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On Thursday 05 December 2002 10:10, Robin Berjon wrote:
> Alaric B. Snell wrote:
> > I don't think so. Adding more restrictive typing doesn't change the data
> > in the documents, it just makes automated processing easier. Instead of
> > allowing a date field to contain "yesterday", "my birthday", "1/2/2002"
> > (note the ambiguity; 1st feb or 2nd jan) and so on you restrict it to a
> > specific date type written "YYYY-MM-DD", and the increased rigidity makes
> > it possible to write code that can be shown to handle all the cases.
> But...that's not at all stronger typing, it's stronger syntax.
That's a big part of what typing can be for XML. Rather than a wooly
description that this element contains a date (the kind of typing that
happens in so-called "untyped" XML), instead referencing a formally defined
The argument about xs:decimal, xs:double, etc is a bit of a red herring - as
any programmer knows, real and double are approximate binary floating point
types. XSD's bad for forcing its users to know what programmers know; ASN.1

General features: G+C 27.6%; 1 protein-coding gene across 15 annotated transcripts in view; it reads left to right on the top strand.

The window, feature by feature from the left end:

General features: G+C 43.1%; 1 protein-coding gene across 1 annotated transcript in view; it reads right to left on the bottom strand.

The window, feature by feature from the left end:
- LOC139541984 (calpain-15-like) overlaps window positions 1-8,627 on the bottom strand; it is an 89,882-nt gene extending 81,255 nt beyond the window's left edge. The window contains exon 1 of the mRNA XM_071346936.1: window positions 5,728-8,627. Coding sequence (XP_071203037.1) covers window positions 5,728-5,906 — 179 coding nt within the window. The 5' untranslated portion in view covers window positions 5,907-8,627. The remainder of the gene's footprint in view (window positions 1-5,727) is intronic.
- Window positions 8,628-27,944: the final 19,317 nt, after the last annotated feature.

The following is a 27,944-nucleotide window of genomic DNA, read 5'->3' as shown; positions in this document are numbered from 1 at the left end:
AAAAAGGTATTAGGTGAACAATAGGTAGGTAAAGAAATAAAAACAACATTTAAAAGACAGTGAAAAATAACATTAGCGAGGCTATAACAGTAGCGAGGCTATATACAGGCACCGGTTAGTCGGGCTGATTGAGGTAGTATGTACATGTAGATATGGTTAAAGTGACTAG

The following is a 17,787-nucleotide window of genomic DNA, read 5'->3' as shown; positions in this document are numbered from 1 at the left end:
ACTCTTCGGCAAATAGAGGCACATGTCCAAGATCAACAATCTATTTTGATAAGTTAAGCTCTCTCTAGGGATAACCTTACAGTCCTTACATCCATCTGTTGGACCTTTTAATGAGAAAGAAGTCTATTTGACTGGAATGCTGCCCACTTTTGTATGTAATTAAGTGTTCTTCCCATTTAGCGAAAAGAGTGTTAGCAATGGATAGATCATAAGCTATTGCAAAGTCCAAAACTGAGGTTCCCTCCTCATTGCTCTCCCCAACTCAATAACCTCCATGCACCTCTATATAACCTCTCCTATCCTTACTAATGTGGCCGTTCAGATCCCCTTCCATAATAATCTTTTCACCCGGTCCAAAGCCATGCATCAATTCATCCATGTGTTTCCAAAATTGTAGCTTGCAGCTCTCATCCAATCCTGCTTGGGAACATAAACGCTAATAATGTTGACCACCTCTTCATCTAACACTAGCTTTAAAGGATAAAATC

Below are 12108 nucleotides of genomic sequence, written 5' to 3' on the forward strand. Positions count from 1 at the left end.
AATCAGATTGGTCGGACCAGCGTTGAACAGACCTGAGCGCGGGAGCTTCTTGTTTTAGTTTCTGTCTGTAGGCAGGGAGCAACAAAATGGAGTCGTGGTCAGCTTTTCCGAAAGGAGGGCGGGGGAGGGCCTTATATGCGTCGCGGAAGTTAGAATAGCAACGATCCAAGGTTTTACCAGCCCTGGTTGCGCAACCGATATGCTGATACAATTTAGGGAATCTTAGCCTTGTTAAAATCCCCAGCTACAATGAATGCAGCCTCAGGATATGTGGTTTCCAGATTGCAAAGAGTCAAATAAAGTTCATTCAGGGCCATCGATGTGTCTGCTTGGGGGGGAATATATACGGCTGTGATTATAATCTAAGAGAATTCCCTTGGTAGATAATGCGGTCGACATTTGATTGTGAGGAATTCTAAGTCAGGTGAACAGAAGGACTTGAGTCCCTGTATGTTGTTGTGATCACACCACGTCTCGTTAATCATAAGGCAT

has a much nicer model where the type REAL really means a real number and you
have to explicitly add constraints on the precision to make it act like an
When the spec says that xs:decimal has 'arbitrary' precision it does not
(well, from other use of the same term in other contexts, *should* not) mean:
1) That implementations can arbitrarily drop precision
2) That implementations have to allocate all available memory for the buffer
As any decent programmer will tell you, arbitrary precision types are so
named because they give the *user* arbitrary precision, and if the machine
doesn't have enough memory to represent what the user provides then it's the
same problem as when a Java String type is told to handle a piece of text too
large to fit into virtual memory, no more no less.
The XSD spec's wording may or may not be broken, however.
> > Yeah! ASCII, DNS, TCP/IP and all those other tightly defined binary
> > protocols just need to be rewritten every year, don't they?
> I think we'd have loved to get a chance to rewrite ASCII, only that proved
> difficult to do too early.
Hardly anybody has rewritten ASCII, but there are lots of extensions to it,
only a few of which are really taking off :-)
A city is like a large, complex, rabbit